Out of the 54 books I read in 2011, these are my favourite. They aren’t necessarily the best, but simply the ones I enjoyed and benefited from the most at the time. The criteria is completely subjective. But I commend them all to you for your own reading. Drumroll please….
1. Jared Wilson, Gospel Wakefulness
This was the book I was most anticipating in 2011 and it did not disappoint. Gospel wakefulness is Jared’s term for coming to a greater awareness of my brokenness and the wonder of the gospel so that I treasure Christ more greatly and savour his power more sweetly. I thoroughly enjoy Wilson’s writing style. And the content of the book is excellent. I loved his previous book (Your Jesus is Too Safe) and you definitely need to follow him on twitter (@jaredcwilson). Favourite book I read in 2011.
2. Tim Keller, King’s Cross: The Story of the World in the Life of Jesus
Keller is my favourite author. His books are always pre-ordered well before release, immediately read, quoted, recommended and re-read. This book is an exposition of the key texts in Mark. Keller does a masterful job of weaving the story of Jesus with contemporary thought and challenges. This book does a fine job of introducing Jesus to non-Christians, as well as challenging life-time Christians with the true message of the gospel.
3. Tim & Kathy Keller, The Meaning of Marriage: Facing the Complexities of Commitment with the Wisdom of God
Another marriage book? When I first heard about this book, I wasn’t as excited about it as other Keller books. I wasn’t sure what the Kellers would add to the conversation. But I surprised by it and found it much better than I anticipated. They show how biblically a marriage is a covenant that displays the gospel, which is why it is so wonderful and so difficult. I was very helped by a number of their discussions. I’ll probably be using this for marriage counselling in the future.
4. N.D. Wilson, Notes From the Tilt-A-Whirl: Wide-Eyed Wonder in God’s Spoken World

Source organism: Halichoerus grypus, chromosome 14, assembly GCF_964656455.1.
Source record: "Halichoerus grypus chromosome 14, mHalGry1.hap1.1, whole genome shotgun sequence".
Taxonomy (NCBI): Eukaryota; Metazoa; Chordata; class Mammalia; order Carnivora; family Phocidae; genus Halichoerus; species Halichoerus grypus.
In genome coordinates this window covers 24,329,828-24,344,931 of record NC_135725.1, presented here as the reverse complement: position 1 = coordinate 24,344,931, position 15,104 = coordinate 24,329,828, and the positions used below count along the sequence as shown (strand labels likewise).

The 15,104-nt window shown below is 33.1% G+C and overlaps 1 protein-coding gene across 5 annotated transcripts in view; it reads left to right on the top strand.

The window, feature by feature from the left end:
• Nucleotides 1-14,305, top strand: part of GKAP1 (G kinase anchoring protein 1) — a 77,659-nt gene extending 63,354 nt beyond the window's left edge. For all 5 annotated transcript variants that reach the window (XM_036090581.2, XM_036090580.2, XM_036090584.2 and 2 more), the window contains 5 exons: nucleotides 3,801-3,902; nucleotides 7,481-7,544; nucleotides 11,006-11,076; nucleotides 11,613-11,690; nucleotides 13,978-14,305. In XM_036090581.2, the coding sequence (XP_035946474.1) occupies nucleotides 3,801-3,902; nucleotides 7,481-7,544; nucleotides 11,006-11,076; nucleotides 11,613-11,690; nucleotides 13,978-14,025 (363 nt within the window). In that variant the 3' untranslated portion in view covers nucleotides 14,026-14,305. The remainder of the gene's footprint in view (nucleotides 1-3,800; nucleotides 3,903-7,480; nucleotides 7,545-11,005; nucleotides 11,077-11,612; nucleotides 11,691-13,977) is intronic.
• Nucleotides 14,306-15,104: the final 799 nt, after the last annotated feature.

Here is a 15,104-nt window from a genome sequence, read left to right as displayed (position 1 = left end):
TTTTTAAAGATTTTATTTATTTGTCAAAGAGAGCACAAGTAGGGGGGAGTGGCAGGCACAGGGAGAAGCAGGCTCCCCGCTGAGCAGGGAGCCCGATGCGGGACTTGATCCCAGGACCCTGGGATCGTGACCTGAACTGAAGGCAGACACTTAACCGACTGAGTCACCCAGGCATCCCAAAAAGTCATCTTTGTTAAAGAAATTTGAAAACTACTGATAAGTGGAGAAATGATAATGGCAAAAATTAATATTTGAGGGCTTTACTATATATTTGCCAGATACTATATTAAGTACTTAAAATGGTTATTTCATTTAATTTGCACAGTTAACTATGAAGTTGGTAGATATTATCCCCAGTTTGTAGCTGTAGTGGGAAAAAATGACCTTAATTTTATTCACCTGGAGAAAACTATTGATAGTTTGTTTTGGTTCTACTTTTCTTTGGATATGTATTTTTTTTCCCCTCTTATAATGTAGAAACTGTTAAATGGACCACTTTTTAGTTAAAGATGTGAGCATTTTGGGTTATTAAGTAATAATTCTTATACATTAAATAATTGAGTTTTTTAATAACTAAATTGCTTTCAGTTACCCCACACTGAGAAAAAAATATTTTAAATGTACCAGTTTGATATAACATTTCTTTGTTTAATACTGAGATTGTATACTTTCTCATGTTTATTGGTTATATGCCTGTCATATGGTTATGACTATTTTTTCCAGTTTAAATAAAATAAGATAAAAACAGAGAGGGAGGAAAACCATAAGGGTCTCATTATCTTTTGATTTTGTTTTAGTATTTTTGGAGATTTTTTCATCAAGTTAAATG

This book is a sort of apologetics by art. A mishmash of philosophy and theology, viewed through a lens of Wilson’s unique and creative writing style. I wrote more on it here.
5. Stephen Mansfield, The Search for God and Guinness: A Biography of the Beer That Changed the World
This book is a biography of the man Arthur Guinness, his descendents (split into bankers, brewers and clergymen), and the Guinness brand itself. This is a story of how a man of faith worked and lived for the glory of God and how the family business he left behind worked to be a force for good in Ireland. A very enjoyable (and tasty) read.
6. Carol Tavris & Elliot Aronson, Mistakes Were Made (But Not by Me): Why We Justify Foolish Beliefs, Bad Decisions, and Hurtful Acts
Tavris & Aronson are two psychologists who investigate why people continue to justify their behaviour, even when it is so clearly obvious that they are wrong. Filled with interesting historical examples and fascinating insights, their study is very interesting and has significant implications for marriages and families, as well as pastoral counselling situations. Shout out to Paul Brooks for recommending this one to me.
7. Paul David Tripp, Instruments in the Redeemer’s Hands: People in Need of Change Helping People in Need of Change
I read this book with the other leaders of our church’s Redemption Groups. Paul Tripp is one of the best writers on biblical counselling and all his books are excellent. This is his introduction to gospel-centered biblical counselling. I found it both very interesting and helpful from a counselling perspective, but also deeply convicting for my own personal growth. Highly recommended for anyone in Christian ministry.
8. Jerry Bridges, The Discipline of Grace: God’s Role and Our Role in the Pursuit of Holiness
A classic. Originally published in 1994, I finally got around to reading this book for a Re:Train class with Bryan Chapell. This is an excellent book on gospel-driven sanctification. It’s God’s grace that gives us salvation, and it’s God’s grace that disciplines us in Christ.
9. Colin Marshall and Tony Payne, The Trellis and the Vine: The Ministry Mindshift that Changes Everything
Mark Dever called it “the best book I’ve read on the nature of church ministry.” It might just be. Church work is made up of trellis work (programs, structure) and vine work (personal ministry, gospel growth). They outline the common peril of being mostly trellis-focused and give a practical plan for furthering your vine-focused ministry as a church. Our whole elder team read and benefited from this book.
10. Justin & Lindsey Holcomb, Rid of My Disgrace: Hope and Healing for Victims of Sexual Assault
Unfortunately there is great need for this book. The statistics on sexual assault are staggering. 1 in 4 women and 1 in 6 men will be sexually assaulted at some point in their life. The Holcombs weave the stories of victims they have counselled, statistics and research and biblical truth. They outline the common effects of sexual assault experienced by victims and then show how the gospel can bring healing to each of those wounds.